Shadow Economy Compliance Program

This program has been extended by a further two years until 30 June 2028. By extending this program, it is intended the ATO will be able to reduce shadow economy activity and protect revenue by preventing non-compliant businesses from undercutting competition, while increasing receipts by a projected $1.9 billion and increase payments by $610.2 million over five years (including increasing GST payments to states and territories of $429.6 million).

Avoidance Taskforce

The Avoidance Taskforce’s funding has similarly been extended an additional two years until 30 June 2028. This taskforce aims to pursue key tax avoidance risks with particular focus on multinationals, large public and private businesses and high-wealth individuals. The Government anticipates this measure will increase receipts by $2.4 billion and increase payments by $1.2 billion over five years.


Increased funding to the regulator was almost a given. In recent years, there has been a notable expansion in budget allocations towards compliance initiatives, including extensions to existing programs, strongly suggesting that they are generating positive outcomes for the Government. 

The fraud strategy’s focus on BAS refunds is unsurprising – in recent years the ATO has been plagued by persistent issues in this space with a large number of fraudulent GST refund claims.  This has been driven by a number of factors, including misinformation on social media, and some instances of more large-scale organised fraud. 

We expect that increased funding to bolster the ATO’s compliance activities will be reflected in further compliance focused programs, such as a continuation of the Top 500 and Next 5,000 programs, as well as potentially filtering down to the next layer of taxpayer groups. We expect it will also lead to increased litigation.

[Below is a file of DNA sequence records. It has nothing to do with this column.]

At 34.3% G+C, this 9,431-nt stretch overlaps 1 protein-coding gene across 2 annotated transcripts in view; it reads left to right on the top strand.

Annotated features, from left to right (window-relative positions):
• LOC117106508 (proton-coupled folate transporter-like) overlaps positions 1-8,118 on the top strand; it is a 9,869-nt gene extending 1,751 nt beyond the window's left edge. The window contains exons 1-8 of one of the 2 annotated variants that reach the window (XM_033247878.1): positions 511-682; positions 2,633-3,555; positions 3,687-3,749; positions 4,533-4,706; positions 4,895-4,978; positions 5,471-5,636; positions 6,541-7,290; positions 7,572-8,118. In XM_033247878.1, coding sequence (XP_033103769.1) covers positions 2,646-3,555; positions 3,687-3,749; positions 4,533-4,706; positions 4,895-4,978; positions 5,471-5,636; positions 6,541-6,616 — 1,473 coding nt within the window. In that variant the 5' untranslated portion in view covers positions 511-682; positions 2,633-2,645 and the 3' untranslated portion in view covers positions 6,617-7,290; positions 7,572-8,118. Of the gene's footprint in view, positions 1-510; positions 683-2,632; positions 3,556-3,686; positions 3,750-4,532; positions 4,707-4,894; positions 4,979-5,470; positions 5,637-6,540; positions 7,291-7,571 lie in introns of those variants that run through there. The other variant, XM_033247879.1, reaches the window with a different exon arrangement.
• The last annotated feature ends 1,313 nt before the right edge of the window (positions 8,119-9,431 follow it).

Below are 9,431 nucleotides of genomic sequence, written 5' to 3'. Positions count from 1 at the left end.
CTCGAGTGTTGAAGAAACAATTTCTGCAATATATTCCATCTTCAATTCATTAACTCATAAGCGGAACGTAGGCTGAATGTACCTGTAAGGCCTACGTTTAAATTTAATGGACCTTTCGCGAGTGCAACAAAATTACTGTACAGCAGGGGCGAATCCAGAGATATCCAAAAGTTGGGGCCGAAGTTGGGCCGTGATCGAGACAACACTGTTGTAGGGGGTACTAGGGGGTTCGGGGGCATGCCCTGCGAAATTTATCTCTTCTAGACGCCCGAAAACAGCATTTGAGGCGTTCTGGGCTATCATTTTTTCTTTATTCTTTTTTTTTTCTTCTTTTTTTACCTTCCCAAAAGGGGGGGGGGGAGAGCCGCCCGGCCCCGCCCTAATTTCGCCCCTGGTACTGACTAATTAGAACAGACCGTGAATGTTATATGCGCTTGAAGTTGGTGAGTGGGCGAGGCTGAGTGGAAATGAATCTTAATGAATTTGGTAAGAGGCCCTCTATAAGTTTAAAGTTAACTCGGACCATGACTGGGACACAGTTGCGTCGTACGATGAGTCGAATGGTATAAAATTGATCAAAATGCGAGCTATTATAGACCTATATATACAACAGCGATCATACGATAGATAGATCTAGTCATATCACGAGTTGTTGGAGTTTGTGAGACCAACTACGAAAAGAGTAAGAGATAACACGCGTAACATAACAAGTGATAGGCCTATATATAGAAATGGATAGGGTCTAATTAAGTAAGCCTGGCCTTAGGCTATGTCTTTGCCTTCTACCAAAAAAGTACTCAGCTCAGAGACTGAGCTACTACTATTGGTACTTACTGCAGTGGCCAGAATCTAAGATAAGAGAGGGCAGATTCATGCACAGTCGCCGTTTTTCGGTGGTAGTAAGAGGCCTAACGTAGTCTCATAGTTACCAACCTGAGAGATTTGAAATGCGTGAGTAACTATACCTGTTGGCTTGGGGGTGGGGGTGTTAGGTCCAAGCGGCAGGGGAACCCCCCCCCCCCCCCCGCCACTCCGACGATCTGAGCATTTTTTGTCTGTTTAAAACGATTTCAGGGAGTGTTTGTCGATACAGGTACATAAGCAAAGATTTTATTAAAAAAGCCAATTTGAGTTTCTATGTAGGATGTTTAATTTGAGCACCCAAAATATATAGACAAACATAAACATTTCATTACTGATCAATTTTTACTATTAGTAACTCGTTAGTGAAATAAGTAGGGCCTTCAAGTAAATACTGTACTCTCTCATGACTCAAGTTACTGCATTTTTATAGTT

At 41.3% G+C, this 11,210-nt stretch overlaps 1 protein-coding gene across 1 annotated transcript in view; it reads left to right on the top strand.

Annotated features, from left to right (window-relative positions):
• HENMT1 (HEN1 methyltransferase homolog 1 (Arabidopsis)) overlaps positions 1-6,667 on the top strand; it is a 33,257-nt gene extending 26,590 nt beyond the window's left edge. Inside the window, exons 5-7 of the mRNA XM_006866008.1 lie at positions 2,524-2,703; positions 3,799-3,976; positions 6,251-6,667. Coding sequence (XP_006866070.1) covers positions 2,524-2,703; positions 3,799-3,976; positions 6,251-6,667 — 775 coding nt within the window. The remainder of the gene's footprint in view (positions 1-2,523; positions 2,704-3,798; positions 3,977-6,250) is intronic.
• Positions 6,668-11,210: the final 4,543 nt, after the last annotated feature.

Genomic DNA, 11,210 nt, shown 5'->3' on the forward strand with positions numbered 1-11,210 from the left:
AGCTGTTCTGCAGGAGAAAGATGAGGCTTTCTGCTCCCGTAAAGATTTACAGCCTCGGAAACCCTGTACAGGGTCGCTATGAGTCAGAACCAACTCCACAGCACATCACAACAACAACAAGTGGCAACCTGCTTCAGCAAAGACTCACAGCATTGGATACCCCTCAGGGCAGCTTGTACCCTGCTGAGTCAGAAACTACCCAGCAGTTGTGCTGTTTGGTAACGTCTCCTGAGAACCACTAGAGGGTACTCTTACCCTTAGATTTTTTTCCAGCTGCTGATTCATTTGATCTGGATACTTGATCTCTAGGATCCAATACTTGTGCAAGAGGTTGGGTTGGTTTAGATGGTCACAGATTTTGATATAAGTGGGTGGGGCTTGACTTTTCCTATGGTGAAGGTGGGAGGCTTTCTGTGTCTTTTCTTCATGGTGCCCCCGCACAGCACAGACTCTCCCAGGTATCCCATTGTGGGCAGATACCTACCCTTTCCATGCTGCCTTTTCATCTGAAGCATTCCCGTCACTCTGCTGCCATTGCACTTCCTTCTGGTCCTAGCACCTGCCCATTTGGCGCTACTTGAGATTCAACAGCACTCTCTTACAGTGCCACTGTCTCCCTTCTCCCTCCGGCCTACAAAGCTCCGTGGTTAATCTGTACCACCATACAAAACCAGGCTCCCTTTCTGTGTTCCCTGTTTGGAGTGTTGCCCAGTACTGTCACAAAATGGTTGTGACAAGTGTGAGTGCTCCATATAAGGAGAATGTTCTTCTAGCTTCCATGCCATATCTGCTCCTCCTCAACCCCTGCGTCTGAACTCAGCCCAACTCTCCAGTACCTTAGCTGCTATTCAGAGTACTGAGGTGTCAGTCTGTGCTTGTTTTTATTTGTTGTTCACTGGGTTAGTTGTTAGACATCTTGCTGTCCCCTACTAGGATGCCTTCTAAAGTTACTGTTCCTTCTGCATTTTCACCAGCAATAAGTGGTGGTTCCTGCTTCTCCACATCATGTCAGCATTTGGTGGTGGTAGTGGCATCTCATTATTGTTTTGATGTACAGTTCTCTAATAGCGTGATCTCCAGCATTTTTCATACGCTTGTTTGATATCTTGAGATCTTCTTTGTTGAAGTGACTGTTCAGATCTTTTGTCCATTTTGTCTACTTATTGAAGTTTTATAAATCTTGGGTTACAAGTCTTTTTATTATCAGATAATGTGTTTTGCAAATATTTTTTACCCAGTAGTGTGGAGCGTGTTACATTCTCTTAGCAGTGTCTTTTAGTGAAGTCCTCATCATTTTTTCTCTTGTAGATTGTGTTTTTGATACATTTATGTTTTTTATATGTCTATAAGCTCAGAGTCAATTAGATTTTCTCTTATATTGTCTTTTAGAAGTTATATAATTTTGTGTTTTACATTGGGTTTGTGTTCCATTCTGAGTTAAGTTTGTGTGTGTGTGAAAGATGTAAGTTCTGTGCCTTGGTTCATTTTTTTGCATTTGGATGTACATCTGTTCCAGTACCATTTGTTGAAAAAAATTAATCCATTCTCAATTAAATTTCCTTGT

The Government has announced a range of measures intended to strengthen the foreign resident capital gains tax (CGT) regime, and to align the regime more closely with OECD standards and international best practice.

Specifically, the Government has announced that the foreign resident CGT regime will be amended to:

  • clarify and broaden the types of assets on which foreign residents are subject to CGT;
  • amend the point-in-time principal asset test to a 365-day testing period; and
  • require foreign residents disposing of shares and other membership interests exceeding $20 million in value to notify the ATO, prior to the transaction being executed.

The amendments will apply to CGT events commencing on or after 1 July 2025, and the Government will consult on the implementation details of the measures.

These measures are intended to ensure that Australia can tax foreign residents on direct and indirect sales of assets with a close economic connection to Australian land, more in line with the tax treatment that already applies to Australian residents.

The new ATO notification process for the disposal of shares and other membership interests exceeding $20 million is intended to improve oversight and compliance with the foreign resident CGT withholding where a vendor self-assesses that their sale is not taxable Australian property.


The proposed amendments will add to the complexity and compliance burden of an already complex foreign resident CGT regime, which can currently be found in Division 855 of the Income Tax Assessment Act 1997.

The broadening of assets on which foreign residents are subject to CGT should lead to more transactions being captured by the regime. This measure may be in response to specific arrangements that the ATO is seeing in the market. It will be interesting to see how and to what extent the existing asset classes will be expanded.

Amending the point-in-time principal asset test to a 365-day testing period increases the complexity of the existing rules. This test requires a comparison of the market values of an investee entity’s assets, which may fluctuate substantially throughout the year. Taxpayers will need to collate and assess the entity’s assets position in detail over a 365-day period – rather than simply making an assessment of assets at the time of a transaction. This change will also prevent timely pre-transaction restructures to manage exposures to the regime, although that may be the Government’s intention.